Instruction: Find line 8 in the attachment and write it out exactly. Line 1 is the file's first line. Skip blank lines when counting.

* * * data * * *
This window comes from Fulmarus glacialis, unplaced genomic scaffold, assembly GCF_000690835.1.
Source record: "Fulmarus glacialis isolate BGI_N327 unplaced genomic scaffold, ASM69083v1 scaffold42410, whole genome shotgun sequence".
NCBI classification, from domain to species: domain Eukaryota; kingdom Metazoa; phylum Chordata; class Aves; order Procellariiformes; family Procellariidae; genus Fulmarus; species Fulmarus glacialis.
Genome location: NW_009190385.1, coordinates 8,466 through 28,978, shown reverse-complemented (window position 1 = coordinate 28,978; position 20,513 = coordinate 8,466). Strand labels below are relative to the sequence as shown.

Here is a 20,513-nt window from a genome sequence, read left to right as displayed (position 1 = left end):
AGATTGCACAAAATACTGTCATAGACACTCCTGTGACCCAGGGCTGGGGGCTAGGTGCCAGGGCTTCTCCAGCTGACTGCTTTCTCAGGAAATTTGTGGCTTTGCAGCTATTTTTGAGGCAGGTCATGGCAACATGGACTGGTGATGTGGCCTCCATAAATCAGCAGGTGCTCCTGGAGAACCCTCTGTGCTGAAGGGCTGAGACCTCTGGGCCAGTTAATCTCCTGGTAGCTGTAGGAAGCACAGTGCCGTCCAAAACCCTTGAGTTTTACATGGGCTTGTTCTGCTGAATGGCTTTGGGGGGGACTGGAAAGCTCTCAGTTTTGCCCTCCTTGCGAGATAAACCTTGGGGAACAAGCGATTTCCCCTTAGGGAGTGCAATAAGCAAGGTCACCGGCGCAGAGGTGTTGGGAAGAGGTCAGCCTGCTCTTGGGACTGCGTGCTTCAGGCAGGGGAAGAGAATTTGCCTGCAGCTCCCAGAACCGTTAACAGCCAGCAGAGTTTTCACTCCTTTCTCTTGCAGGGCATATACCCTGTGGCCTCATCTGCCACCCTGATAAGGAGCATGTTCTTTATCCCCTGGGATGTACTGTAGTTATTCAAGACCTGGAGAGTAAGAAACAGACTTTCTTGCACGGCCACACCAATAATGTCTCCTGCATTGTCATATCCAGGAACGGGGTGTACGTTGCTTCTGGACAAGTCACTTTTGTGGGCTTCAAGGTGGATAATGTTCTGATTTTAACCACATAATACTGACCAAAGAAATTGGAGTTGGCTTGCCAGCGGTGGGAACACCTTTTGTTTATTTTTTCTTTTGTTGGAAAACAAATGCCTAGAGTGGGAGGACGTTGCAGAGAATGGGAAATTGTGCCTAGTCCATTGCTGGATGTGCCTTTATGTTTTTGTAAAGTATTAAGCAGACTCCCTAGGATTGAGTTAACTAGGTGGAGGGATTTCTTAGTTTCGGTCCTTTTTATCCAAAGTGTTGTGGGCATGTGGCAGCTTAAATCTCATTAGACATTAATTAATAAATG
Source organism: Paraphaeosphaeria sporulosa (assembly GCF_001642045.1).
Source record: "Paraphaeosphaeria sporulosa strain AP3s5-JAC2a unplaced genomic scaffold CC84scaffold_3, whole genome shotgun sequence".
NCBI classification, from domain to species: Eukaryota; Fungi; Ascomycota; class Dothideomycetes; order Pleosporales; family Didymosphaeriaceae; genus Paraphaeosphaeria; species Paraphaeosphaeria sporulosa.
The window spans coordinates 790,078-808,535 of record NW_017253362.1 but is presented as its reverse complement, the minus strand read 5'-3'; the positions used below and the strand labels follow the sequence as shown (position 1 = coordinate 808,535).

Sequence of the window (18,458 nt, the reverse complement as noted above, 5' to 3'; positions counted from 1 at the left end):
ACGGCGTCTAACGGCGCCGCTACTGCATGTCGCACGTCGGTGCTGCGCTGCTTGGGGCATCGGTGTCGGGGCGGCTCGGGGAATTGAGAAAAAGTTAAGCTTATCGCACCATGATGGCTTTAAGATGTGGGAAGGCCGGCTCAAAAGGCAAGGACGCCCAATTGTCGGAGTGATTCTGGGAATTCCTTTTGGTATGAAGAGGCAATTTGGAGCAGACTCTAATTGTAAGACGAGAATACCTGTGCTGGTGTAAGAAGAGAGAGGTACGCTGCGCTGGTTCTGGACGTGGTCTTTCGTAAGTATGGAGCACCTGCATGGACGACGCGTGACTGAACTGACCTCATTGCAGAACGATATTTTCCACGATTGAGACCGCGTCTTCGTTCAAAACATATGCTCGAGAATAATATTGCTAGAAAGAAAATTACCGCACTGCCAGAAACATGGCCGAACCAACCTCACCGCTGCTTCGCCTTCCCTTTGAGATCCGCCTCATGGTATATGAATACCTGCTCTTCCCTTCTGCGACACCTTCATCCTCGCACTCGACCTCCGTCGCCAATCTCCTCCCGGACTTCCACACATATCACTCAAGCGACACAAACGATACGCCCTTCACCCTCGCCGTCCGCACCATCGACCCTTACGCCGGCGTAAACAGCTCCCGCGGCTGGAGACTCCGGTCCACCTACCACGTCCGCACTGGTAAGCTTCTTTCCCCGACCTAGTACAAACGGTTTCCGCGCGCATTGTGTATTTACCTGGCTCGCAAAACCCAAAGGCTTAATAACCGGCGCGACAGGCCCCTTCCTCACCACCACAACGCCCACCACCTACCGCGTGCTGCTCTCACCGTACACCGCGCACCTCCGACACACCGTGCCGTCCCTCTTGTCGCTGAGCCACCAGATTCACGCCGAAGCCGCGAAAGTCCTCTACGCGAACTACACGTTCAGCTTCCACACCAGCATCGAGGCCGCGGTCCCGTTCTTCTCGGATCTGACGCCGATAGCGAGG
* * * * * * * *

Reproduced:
Source record: "Paraphaeosphaeria sporulosa strain AP3s5-JAC2a unplaced genomic scaffold CC84scaffold_3, whole genome shotgun sequence".